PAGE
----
• Growing severity of U.S. firearm injuries requiring hospitalization since early 1990s

    From 1993 to 2014, 648,662 people were admitted to U.S. hospitals for non-fatal firearm injuries. An analysis of these cases show an annual increase in severity of non-fatal firearm injuries needing hospital admission across the United States since the early 1990s. This increase “reflects a move towards hospitalization of more serious injuries, and outpatient management of less serious injuries across the board, suggesting a mounting burden on the U.S. healthcare system,” say the researchers.

  • Iran building new military base near Damascus

    Iran is building a new military base eight miles northwest of Damascus. Satellite images show what is believed to be a new base with warehouses – each roughly 18m x 27m – which could store short and medium-range missiles. Western intelligence officials say that the base contains hangars used to stockpile missiles “capable of hitting all of Israel”. According to a Fox News report, members of Iran’s Revolutionary Guard’s special operations Quds Force are operating the base. The new base is similar to one established by the Iranians near the town of al-Kiswah, 15 km southwest Damascus, which was hit by Israeli airstrikes last December.

  • Protecting soldiers from blast-induced brain injury

    Researchers have developed a new military vehicle shock absorbing device that may protect warfighters against traumatic brain injury (TBI) due to exposure to blasts caused by land mines. During Operations Iraqi Freedom and Enduring Freedom, more than 250,000 warfighters were victims of such injuries. Prior to this study, most research on blast-induced TBI has focused on the effects of rapid changes in barometric pressure, also known as overpressure, on unmounted warfighters.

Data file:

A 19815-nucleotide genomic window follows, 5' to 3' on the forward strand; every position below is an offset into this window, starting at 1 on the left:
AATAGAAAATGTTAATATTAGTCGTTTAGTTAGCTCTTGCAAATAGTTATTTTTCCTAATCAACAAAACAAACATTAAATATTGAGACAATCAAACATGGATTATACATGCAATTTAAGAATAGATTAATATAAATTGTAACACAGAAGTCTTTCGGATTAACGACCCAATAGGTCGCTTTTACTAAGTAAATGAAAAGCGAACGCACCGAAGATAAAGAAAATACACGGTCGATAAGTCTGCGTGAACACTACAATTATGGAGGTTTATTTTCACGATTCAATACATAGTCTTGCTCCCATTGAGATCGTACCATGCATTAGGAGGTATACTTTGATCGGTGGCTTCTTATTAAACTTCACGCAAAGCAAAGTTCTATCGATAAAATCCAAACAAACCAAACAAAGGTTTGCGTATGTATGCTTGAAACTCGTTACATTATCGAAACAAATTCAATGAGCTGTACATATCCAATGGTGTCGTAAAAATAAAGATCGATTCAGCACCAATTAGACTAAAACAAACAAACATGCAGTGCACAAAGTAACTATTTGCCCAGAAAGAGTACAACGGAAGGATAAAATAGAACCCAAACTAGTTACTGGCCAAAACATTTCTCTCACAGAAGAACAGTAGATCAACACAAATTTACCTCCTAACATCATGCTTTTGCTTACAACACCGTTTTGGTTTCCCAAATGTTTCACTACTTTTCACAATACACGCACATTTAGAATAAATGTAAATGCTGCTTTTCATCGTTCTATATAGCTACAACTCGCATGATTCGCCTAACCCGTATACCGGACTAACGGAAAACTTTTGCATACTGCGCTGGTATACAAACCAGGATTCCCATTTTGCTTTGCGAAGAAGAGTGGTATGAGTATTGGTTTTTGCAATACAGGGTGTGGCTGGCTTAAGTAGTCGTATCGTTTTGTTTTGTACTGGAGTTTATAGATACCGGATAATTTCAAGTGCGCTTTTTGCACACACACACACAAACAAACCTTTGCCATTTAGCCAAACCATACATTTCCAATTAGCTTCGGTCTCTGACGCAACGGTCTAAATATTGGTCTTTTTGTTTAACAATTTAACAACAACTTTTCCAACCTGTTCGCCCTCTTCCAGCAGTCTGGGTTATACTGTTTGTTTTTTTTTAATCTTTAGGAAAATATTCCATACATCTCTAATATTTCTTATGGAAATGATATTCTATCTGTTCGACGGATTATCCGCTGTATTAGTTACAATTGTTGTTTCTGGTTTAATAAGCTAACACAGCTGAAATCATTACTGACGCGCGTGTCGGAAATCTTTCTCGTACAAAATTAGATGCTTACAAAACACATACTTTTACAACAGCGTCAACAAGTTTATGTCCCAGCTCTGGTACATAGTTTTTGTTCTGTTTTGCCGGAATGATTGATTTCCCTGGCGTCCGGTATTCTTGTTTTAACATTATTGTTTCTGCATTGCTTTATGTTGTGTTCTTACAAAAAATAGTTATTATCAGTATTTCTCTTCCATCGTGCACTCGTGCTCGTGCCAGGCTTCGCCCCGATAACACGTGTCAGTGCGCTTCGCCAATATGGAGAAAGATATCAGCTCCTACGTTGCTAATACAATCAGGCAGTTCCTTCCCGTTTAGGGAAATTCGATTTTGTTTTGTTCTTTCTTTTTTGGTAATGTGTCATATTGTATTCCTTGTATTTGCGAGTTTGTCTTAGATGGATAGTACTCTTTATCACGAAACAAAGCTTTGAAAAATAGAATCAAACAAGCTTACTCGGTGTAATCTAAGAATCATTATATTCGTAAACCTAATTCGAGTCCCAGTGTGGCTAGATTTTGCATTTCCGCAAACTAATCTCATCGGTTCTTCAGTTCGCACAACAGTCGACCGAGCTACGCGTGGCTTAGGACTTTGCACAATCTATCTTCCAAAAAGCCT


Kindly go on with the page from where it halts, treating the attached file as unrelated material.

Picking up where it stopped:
• U.S. firefighters and police turn to an Israeli app to save lives

    When Hurricane Irma hit the Florida Keys in September 2017, the new First Response app from Israeli-American company Edgybees helped first-responders identify distress calls in flooded areas. When wildfires hit Northern California a month later, the app steered firefighters away from danger. This lifesaving augmented-reality app — designed only months before as an AR racing game for drone enthusiasts — is now used by more than a dozen fire and police departments in the United States, as well as the United Hatzalah emergency response network in Israel.

  • New challenge for first responders: Fake News

    First responders must find ways to address a new challenge: Not only do they have to deal with floods, storms, fires, earthquakes, active shooter events, and other natural and manmade crises – now they also have to find ways to deal with fake news. Social media may disseminate valuable and helpful information during disasters and extreme events – but it may also be used to spread fake news: disinformation and misinformation about the scope, nature, and sources, and location of a disaster or extreme incident. Such misinformation may not only confuse victims and potential victims, but also confuse and mislead first responders who rush to their rescue.

  • The “right-wing terrorist threat” in U.K. more significant, challenging than the public realizes: U.K.'s counterterrorism chief

    The right-wing terrorist threat is more significant and more challenging than perhaps the public debate gives it credit for,” the U.K.’s counterterrorism chief has said. “There are many Western countries that have extreme right-wing challenges and in quite a number of those the groups we are worried about here are making connections with them and networking,” he said, declining to give further details. Last year the British authorities foiled ten Islamist and four far-right terrorist plots.

  • Why Trump’s idea to arm teachers may miss the mark

    President Donald Trump’s proposal to arm teachers has sparked substantial public debate. As researchers of consumer culture and lead authors of a recent study of how Americans use and view firearms for self-defense, we argue that while carrying a gun may reduce the risk of being powerless during an attack, it also introduces substantial and overlooked risks to the carrier and others. Despite the widespread news coverage of mass shootings at schools, the reality is that school shootings are still a rare occurrence. In an FBI study of 160 active shooter incidents that FBI identified between 2000 and 2013, 27 – or about 17 percent – occurred at elementary, middle, and high schools. Given that rarity, the challenges of effectively using a gun to neutralize a shooter without taking additional lives, and added day-to-day risks, we argue that Trump’s proposal would not be effective in making schools safer overall for teachers or students.